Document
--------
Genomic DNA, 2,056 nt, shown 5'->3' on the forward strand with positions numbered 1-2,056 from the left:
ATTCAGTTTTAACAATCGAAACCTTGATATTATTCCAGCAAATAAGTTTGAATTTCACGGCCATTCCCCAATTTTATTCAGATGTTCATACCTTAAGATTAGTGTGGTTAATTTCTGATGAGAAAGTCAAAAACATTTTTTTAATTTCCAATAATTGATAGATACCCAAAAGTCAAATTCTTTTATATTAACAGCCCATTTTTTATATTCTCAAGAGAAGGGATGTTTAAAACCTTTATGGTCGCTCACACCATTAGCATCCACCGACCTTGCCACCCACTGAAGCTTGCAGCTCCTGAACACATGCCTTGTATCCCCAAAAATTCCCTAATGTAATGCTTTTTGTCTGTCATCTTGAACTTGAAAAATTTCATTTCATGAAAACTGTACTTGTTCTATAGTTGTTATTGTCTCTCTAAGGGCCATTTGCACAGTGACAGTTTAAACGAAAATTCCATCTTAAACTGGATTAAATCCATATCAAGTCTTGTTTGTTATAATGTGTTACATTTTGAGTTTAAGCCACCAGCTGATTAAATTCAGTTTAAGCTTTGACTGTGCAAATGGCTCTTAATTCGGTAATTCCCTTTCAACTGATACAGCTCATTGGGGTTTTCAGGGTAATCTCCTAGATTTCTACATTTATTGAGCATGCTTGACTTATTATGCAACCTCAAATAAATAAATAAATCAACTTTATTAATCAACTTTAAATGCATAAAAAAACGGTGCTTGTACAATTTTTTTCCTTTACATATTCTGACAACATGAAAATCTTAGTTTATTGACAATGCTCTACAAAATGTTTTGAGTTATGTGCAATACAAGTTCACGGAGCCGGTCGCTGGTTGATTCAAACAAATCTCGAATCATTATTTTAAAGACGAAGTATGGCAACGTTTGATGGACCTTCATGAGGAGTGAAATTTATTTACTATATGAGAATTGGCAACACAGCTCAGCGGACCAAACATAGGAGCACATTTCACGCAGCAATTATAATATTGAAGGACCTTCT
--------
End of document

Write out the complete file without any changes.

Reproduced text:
Genomic DNA, 2,056 nt, shown 5'->3' on the forward strand with positions numbered 1-2,056 from the left:
ATTCAGTTTTAACAATCGAAACCTTGATATTATTCCAGCAAATAAGTTTGAATTTCACGGCCATTCCCCAATTTTATTCAGATGTTCATACCTTAAGATTAGTGTGGTTAATTTCTGATGAGAAAGTCAAAAACATTTTTTTAATTTCCAATAATTGATAGATACCCAAAAGTCAAATTCTTTTATATTAACAGCCCATTTTTTATATTCTCAAGAGAAGGGATGTTTAAAACCTTTATGGTCGCTCACACCATTAGCATCCACCGACCTTGCCACCCACTGAAGCTTGCAGCTCCTGAACACATGCCTTGTATCCCCAAAAATTCCCTAATGTAATGCTTTTTGTCTGTCATCTTGAACTTGAAAAATTTCATTTCATGAAAACTGTACTTGTTCTATAGTTGTTATTGTCTCTCTAAGGGCCATTTGCACAGTGACAGTTTAAACGAAAATTCCATCTTAAACTGGATTAAATCCATATCAAGTCTTGTTTGTTATAATGTGTTACATTTTGAGTTTAAGCCACCAGCTGATTAAATTCAGTTTAAGCTTTGACTGTGCAAATGGCTCTTAATTCGGTAATTCCCTTTCAACTGATACAGCTCATTGGGGTTTTCAGGGTAATCTCCTAGATTTCTACATTTATTGAGCATGCTTGACTTATTATGCAACCTCAAATAAATAAATAAATCAACTTTATTAATCAACTTTAAATGCATAAAAAAACGGTGCTTGTACAATTTTTTTCCTTTACATATTCTGACAACATGAAAATCTTAGTTTATTGACAATGCTCTACAAAATGTTTTGAGTTATGTGCAATACAAGTTCACGGAGCCGGTCGCTGGTTGATTCAAACAAATCTCGAATCATTATTTTAAAGACGAAGTATGGCAACGTTTGATGGACCTTCATGAGGAGTGAAATTTATTTACTATATGAGAATTGGCAACACAGCTCAGCGGACCAAACATAGGAGCACATTTCACGCAGCAATTATAATATTGAAGGACCTTCT